I posted to the What Vinyl thread a few weeks ago that I’d bought these MoFi issues. In the spirit of the thread I thought I’d report back on how I rate them. The bottom 2 in the pic are good, but I feel I could take or leave tbh. Happy to own them, but at the price, not sure I’d buy them again if I’d heard them first.

The top row are all tremendous and worth their not inconsiderable cost with a special mention to Pretenders1. I always enjoyed my original cheapskate copy, but this version finds far more on the disc. More importantly, it just connects and involves so much more. I almost did myself an injury trying to air drum and air guitar simultaneously to Mystery Achievement! 

Interesting. The Pretenders album is the least appealing to me and probably wound never have made to the pack in the first place. Still...enjoy them!

Richard Dane posted:
Loki posted:

How do you think the compression compares with Jeff Lynne's reworkings on Mr Blue Sky, The Very Best of ELO?

I haven't heard that one.  What's your view on it?

It's a while since I played it. JL plays all the instruments and arranged it with modern techniques to give the sound he was trying to achieve in the 70s. it offers an interesting insight into some absolute classics. Overall clearer and more dynamic; similar but different. I liked the album but prefer the originals, probably because I know them off by heart!

kevin J Carden posted:

Great, thanks. I just played side 2 of A New World Record BTW. My version is noisy and very scratchy, but the music still leaps out and grabs you by the ears and sheesh that is a perfect side of Pop/Rock ain’t it?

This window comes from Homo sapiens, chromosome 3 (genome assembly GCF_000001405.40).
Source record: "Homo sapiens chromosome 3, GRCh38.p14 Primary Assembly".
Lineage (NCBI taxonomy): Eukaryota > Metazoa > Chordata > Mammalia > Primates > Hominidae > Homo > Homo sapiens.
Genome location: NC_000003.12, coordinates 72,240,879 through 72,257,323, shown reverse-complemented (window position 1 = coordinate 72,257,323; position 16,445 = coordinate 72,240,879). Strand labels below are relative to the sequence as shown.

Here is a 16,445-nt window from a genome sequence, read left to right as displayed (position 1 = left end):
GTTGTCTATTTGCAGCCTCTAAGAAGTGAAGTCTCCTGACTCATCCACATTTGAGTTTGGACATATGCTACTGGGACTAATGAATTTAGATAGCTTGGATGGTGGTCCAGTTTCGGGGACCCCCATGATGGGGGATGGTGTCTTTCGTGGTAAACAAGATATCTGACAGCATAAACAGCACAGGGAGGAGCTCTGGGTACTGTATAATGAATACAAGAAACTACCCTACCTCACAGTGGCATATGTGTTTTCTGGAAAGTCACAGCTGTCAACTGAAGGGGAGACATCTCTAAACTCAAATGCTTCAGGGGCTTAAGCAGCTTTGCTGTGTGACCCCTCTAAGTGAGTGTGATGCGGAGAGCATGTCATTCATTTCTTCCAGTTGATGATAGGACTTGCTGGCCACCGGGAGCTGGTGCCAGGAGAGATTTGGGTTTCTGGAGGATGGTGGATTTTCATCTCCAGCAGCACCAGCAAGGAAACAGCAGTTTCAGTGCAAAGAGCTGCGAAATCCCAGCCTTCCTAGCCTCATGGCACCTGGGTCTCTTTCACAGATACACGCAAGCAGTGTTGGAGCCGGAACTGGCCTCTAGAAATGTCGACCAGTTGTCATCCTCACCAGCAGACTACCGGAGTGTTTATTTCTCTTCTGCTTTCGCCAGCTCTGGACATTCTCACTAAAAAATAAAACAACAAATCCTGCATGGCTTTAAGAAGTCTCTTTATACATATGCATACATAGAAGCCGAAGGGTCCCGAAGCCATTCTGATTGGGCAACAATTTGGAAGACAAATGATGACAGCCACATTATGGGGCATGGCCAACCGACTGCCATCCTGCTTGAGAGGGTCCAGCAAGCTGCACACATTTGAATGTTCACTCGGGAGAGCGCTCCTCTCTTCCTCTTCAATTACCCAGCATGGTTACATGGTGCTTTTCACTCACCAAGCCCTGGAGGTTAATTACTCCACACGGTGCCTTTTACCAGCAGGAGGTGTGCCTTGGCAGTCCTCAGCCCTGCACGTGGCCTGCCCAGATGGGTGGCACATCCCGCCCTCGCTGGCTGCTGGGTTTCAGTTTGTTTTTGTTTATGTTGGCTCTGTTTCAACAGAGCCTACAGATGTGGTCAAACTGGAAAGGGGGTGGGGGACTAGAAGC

An all time favourite. I remember playing it repeatedly on my Grandfather's Fidelity Music centre which boasted a double sided flip over sapphire stylus 'because they're better' . Original Jet pressing.

84176

Analogue Productions reissues of Norah Jones's records are all excellent and well worth the extra over the price of the original Blue Note releases. I don't have the box set in the picture or Come Away With Me but do have all the others the covers are also beautifully reproduced as is the vinyl SQ is excellent and dead quiet.

Loki posted:
Richard Dane posted:
Loki posted:

How do you think the compression compares with Jeff Lynne's reworkings on Mr Blue Sky, The Very Best of ELO?

I haven't heard that one.  What's your view on it?

It's a while since I played it. JL plays all the instruments and arranged it with modern techniques to give the sound he was trying to achieve in the 70s. it offers an interesting insight into some absolute classics. Overall clearer and more dynamic; similar but different. I liked the album but prefer the originals, probably because I know them off by heart!

Thanks Loki.  I might check it out then...

Loki posted:
Richard Dane posted:
Loki posted:

How do you think the compression compares with Jeff Lynne's reworkings on Mr Blue Sky, The Very Best of ELO?

I haven't heard that one.  What's your view on it?

It's a while since I played it. JL plays all the instruments and arranged it with modern techniques to give the sound he was trying to achieve in the 70s. it offers an interesting insight into some absolute classics. Overall clearer and more dynamic; similar but different. I liked the album but prefer the originals, probably because I know them off by heart!

Just listening to it again now. Yes, clearer, warmer, different emphases and moments of clarity, and better dynamics, all with the authentic JL/ELO sound. At least it's a first pressing in transparent blue vinyl.

Joni Mitchell - Blue. 2007 US Rhino Reissue. 

This one has been around a while now, and has gained some notoriety.  Mastered and cut by Steve Hoffman and Kevin Gray at AcousTech mastering.  This reissue is a straight cut to vinyl of the master tape - warts 'n all. It's both wonderfully immediate yet also uncompromising.  Its cut pretty hot and demands a top quality front end to really get the best from it. Nicely pressed, although I think I detected a second or two of no-fill on one track.  I didn't even bother comparing with my '80s UK pressing. This is far superior and may well be the definitive release on any format for this album.